You’ve got to go into the conversation with the intention to learn something, not prove something!
When you’re trying to prove something, you’re not really listening. As the other person speaks, you sit there thinking of what you want to say to defend your position and being right. It’s going to get you nowhere and will only deepen the divide.
You’ve got to listen like you’re wrong. Right now, I want you to stop and ask yourself, “Is it safe to assume I’m wrong about something in the world right now?” or “Have I ever had a situation before where I was so sure I was right and then later realized I was wrong or screwed it up in my thinking?” Of course you have. So this conversation might be one of those and you need to be open to that — open to the fact that there’s another viewpoint or another way of looking at this situation.
You’ve got to value multiple points of view more than your own opinion. Your opinions aren’t facts. They’re just preferences. You’re allowed your preferences, but others are allowed theirs too. It isn’t a fact that it’s right to want more sex and wrong to want less. It’s not a fact that it’s right to save money and wrong to spend it.
Let go of being certain and what you believe is the way something has to be and see about what you could create with this other person.
Your opinion or preference about something doesn’t have to be a final answer. It’s not something you need to defend. Think of it, instead, as a starting place for conversation.
In her wonderful book I Never Thought of It That Way, author Monica Guzman says, “If you come into a conversation holding your opinions more loosely, it can make it easier for everyone in it to explore each other’s perspectives, rather than take turns presenting and defending them.” She talks about offering your opinion as a snapshot of your current thinking.
She says that “presenting them as changeable and movable from the start gives you room to revisit and rearticulate them as you let them mingle with others’ beliefs. It’s not to be cagey or to play down your passions, but to stay open, glide into the flow of conversation, and encourage others to loosen up, as well.”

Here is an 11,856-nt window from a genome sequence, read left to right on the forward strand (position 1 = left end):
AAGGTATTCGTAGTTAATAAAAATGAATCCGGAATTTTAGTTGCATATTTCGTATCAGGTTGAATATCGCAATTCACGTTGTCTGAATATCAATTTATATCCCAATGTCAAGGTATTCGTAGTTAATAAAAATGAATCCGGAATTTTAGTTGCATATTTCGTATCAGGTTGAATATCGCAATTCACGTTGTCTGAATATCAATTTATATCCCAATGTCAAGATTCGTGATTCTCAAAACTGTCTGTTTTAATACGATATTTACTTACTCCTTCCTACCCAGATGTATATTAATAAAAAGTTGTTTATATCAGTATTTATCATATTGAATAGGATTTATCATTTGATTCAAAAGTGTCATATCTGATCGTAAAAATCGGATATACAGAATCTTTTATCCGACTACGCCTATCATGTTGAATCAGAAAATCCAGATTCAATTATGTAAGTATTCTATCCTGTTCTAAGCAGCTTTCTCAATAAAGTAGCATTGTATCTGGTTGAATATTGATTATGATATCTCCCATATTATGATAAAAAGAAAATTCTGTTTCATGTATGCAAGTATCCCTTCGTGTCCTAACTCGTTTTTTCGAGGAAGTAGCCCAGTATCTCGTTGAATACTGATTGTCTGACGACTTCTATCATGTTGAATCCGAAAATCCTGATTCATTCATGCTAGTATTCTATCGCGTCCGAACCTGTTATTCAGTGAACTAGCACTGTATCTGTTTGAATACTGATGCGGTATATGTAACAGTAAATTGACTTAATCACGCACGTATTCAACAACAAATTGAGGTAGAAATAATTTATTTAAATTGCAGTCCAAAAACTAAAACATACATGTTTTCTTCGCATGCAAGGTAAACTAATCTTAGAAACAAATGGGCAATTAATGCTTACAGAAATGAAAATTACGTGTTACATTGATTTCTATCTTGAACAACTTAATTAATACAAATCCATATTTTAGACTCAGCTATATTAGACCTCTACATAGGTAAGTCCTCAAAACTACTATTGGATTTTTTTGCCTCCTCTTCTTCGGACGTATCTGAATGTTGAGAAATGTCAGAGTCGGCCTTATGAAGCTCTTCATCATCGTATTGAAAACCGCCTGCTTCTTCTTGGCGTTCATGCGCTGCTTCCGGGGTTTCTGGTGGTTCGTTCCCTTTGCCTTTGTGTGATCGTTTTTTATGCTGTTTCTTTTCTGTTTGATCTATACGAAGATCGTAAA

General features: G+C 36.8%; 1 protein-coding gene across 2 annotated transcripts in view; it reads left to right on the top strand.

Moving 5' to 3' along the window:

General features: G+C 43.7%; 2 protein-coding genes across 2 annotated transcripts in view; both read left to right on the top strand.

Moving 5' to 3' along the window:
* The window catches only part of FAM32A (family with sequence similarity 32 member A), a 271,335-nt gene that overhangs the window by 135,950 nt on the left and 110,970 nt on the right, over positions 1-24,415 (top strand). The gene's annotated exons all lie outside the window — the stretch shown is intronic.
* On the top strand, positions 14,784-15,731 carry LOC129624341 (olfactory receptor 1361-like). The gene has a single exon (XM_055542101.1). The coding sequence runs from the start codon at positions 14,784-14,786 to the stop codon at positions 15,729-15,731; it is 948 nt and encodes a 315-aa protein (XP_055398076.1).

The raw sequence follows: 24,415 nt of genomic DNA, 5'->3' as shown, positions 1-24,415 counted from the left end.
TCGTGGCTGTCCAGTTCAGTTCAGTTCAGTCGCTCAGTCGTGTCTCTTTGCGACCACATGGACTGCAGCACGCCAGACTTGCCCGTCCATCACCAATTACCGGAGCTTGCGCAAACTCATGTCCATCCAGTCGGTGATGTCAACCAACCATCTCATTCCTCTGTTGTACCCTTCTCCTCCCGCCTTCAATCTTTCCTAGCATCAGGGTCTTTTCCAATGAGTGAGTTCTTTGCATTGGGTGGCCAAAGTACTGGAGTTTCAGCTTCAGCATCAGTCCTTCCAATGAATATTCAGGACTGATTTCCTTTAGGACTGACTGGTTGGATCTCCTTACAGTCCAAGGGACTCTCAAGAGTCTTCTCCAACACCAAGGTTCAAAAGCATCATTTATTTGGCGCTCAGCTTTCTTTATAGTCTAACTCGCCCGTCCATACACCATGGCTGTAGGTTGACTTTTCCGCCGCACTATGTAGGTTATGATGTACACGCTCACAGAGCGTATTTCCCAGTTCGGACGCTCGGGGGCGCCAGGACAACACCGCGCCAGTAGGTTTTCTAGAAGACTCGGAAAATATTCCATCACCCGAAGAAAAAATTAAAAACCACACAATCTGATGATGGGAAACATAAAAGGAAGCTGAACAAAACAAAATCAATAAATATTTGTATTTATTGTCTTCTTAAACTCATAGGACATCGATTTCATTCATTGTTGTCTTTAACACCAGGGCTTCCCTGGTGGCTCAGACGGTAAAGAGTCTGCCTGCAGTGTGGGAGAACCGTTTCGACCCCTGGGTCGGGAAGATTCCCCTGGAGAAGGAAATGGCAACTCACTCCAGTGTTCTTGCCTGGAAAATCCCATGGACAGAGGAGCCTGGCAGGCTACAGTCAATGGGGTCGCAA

I’ve often said you shouldn’t SAC your relationship. Don’t offer Suggestions, give Advice or Criticize. Asking questions is ALWAYS the answer, especially when you’re entering a difficult conversation. If you’re out to learn something, and not prove something, you’ll ask questions to help you understand what the other person is thinking and feeling.
Here’s what I want you to do. Any time you find yourself wanting to defend or state something again, stop and ask at least one more question instead. Focus on what the other person is saying instead of what you want to say, and you’ll find that difficult conversations aren’t so difficult. I’ve found that going into a conversation this way actually calms me down! I’m no longer worried about defending anything, so I don’t feel any pressure. I don’t need to talk so much as I’m allowing space for the other person to tell me their thoughts and needs. It’s amazing how much easier it is when you really get into this head space.
Wrap Up on Having Difficult Conversations
You might be sitting there right now thinking, “That’s great Abby, but when do I get to say what I’m feeling?! This is all about them!
If you’re wondering that it’s because you haven’t truly had a conversation this way. When you’re curious and calm the other person changes and the whole dialogue shifts! You’re not going to feel or think the same after hearing from the other person if you truly put on that hat!
So, what you’ll be saying and thinking at the end of this conversation will be different than at the beginning!